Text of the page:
A SCOTLAND that wholly reflects the values of the Scottish people is certainly one of the main points of desire for independence.

If we could stop having to compromise on decisions, and implement fully what we want from the voter to Parliament and into law, with all powers in our gift, imagine what we could achieve.

Perhaps it’s a subject for a later column, but I would certainly like to see drug reform as a national discussion, as I think there is a case for decriminalisation, if not full legalisation. I would love to even have that debate on the agenda, but we must wrestle an extremely hard-to-tackle issue within the bounds of UK law which I don’t think reflects the needs or even wants of the Scottish people.

Scotland has for decades now chosen a more socially just path at elections, particularly in comparison to the rest of the UK – more left-leaning, some would say.

We are a country which has leapt forward in political awareness since the 2014 referendum, especially with our young people, who are much more engaged than my peers and I ever were at their age. We see with their voting intentions how this is accelerating a movement towards more progressive policies.

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One such area of progression is animal welfare. We have a population that is majorly against any kind of blood sports and I know this directly due to the recent bill I worked on within my remit on the Rural Affairs, Islands and Natural Environment Committee.

We took evidence from stakeholders and many other groups and organisations, and of course, called for views from the public.

In terms of engagement, I was approached more regarding the Hunting with Dogs Bill than I was for gender recognition reform (GRR), and we also had many more amendments lodged to the bill at Stage Two at more than 250.

This was a much more heated and contested subject than GRR, although it didn’t garner the attention of the media as much.

I welcomed this bill and the restrictions it placed on those who may seek to wriggle through loopholes to continue with a practice which frankly places a black mark on any attempts to call our society “civil”.

With the knowledge and understanding that we have and the advancements we have made in society, it is right and proper that moving forward in a fairer society for all – including our animals – we ban and restrict the killing of wild animals by packs of dogs.

Surely we can agree that exerting force, power and control over a vulnerable animal which causes distress, terror, and pain to them purely for sport is barbaric and cruel, and must have no place in modern-day Scotland.

I do of course appreciate that pest control is a necessary evil. This is something which, having lived in the countryside for many years, I understand. Any discussion with rural communities reveals that it isn’t something most enjoy having to enforce, it is certainly no sport for many of them.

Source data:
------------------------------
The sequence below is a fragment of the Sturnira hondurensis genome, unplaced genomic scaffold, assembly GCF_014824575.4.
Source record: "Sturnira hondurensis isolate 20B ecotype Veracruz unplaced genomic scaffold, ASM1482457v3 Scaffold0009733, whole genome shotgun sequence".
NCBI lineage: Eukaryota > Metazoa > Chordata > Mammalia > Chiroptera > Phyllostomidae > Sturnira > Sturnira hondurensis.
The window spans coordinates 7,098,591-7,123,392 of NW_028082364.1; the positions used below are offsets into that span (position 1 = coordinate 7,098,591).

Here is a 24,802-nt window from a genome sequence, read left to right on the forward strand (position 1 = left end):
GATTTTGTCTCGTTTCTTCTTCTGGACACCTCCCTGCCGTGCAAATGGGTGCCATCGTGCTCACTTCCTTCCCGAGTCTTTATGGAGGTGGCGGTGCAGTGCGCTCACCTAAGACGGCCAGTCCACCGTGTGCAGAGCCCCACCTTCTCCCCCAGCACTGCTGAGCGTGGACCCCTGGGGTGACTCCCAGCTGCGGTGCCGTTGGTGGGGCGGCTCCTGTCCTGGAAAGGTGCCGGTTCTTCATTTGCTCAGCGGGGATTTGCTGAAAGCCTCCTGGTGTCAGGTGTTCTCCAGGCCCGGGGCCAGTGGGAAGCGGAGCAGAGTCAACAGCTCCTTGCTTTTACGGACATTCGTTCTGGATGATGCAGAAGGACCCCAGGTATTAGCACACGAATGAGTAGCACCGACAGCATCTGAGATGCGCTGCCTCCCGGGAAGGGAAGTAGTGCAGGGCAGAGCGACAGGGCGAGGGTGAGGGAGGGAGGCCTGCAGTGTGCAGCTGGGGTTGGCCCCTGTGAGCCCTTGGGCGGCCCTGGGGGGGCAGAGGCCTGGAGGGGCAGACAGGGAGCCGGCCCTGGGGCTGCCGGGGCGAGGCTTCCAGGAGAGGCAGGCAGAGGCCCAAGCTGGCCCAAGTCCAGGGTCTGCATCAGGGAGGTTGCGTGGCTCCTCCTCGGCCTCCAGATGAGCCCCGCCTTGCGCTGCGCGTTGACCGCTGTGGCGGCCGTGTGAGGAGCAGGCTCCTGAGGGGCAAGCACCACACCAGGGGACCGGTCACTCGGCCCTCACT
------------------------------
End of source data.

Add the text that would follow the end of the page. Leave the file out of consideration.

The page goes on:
I stress that I use the word “pest” with a heavy caveat – the animals are very often pests in relation to actions considered detrimental to our human needs and interference, and they are not inherently pests in themselves. I am sure we humans are the bigger pests on this planet.

Throughout committee evidence sessions, there has been a clear distinction between the understanding of what is meant by sport and what is meant by pest control throughout the deliberations. We took evidence which was clear and concise in that regard.

In some circumstances, more than two dogs may be needed for pest control. Therefore, I welcome the provisions in the bill, in the form of a licence for this need. I am satisfied that Environment Minister Mairi McAllan, in discussion with her officials and NatureScot, will bring forward a licensing scheme that is workable for those who need it.

The minister has been fair and balanced in her approach to all stakeholders – I witnessed this very clearly throughout the committee with her commitment to work with all of those invested in the bill to ensure the licensing scheme was fit for purpose.

The National: The Hunting with Dogs (Scotland) Bill was passed by 90 votes to 30 by the Scottish ParliamentThe Hunting with Dogs (Scotland) Bill was passed by 90 votes to 30 by the Scottish Parliament

During the Stage Three debate, we heard graphic details of foxes’ eating habits – and yes of course it does indeed sound horrific – and I have full sympathy with any animal suffering this kind of fate.

I would have to say, however, that I don’t find those descriptions helpful to put the fox in any kind of savage light, as I am sure anyone who has ever watched a nature documentary with animals hunting and killing food gets the picture.

There’s no need to villainise an animal acting on instinct to feed itself and any young it’s rearing.

That’s the sometimes harsh reality of our natural environment. It’s not easy at all for a farmer to see his lambs attacked in this way, but I place trust in our farmers to deal with this issue in the most respectful and humane way possible.

I was asked this question: “Does a fox or other mammal hunted (as defined in the bill) have a different welfare experience based on the reason why it is hunted, or whether the activity is part of a scheme?”

Perhaps not – we may never know the true depth or not of an animal’s sentience, their thoughts, and how they view various situations – but surely that onus is on us, as stewards, to protect the most vulnerable regardless if they can speak or understand what is happening to them. The bill is for humans to follow and to lead the way in respect for all creatures.

I am proud of the Scotland we are – progressive and inherently kind.

We have the potential to be world-leading in many areas, I just hope that more than 50% of us can realise that potential and vote for more of it when the time comes to choose independence.